The recent church bombings in Egypt and Nigeria may or may not have been closely coordinated, but either way they do have implications for the region and for the US. Horrific events like these are not merely manifestations of local, sectarian tension, and the precarious political situation, particularly in Egypt, only amplifies the problem. In this article, George Friedman provides a helpful cultural and political backstory and considers strategic implications:
Over the past few days, Christian churches have been attacked in at least two countries — Nigeria and Egypt — while small packages containing improvised explosive devices were placed on the doorsteps of Christian families in Iraq. Attacks against Christians are not uncommon in the Islamic world, driven by local issues and groups, and it is unclear whether these latest attacks were simply coincidental and do not raise the threat to a new level or whether they indicate the existence of a new, coordinated, international initiative. There is a strong case to be made for the idea that there is nothing new in all of this.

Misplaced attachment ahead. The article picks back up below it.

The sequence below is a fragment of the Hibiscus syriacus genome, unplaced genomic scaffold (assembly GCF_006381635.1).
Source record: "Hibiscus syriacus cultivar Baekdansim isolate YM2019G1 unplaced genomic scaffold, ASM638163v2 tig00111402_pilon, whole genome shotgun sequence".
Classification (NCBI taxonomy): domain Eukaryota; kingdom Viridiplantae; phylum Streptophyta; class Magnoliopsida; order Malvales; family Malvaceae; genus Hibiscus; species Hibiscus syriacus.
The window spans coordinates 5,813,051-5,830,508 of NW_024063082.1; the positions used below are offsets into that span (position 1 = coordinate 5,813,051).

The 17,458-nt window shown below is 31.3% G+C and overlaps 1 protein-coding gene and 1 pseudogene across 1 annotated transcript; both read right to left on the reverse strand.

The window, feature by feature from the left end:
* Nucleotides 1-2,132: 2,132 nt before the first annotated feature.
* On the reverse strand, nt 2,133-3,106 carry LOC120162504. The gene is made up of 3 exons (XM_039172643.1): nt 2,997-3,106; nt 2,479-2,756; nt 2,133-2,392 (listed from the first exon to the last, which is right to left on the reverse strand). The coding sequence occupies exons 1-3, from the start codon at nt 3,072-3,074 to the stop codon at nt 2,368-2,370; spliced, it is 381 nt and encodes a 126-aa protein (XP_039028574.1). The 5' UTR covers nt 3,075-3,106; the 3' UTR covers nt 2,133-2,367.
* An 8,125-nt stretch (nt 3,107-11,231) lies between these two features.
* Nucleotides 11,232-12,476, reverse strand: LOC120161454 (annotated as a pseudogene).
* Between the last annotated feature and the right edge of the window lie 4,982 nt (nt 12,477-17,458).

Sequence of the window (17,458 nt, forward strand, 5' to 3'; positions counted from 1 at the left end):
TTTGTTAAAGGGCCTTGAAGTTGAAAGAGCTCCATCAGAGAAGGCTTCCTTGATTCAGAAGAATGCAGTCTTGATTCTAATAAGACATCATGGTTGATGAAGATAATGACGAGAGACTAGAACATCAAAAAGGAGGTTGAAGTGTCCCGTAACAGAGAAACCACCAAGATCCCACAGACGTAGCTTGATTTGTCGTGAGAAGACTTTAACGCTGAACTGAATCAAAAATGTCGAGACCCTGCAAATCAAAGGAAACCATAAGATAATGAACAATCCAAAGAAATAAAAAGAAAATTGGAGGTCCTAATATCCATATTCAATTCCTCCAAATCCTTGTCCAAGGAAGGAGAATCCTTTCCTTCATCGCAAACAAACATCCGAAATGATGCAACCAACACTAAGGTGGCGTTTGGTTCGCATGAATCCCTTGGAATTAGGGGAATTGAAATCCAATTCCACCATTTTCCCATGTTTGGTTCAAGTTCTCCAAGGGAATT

Yet I am struck by the close timing of events in three distant and dispersed countries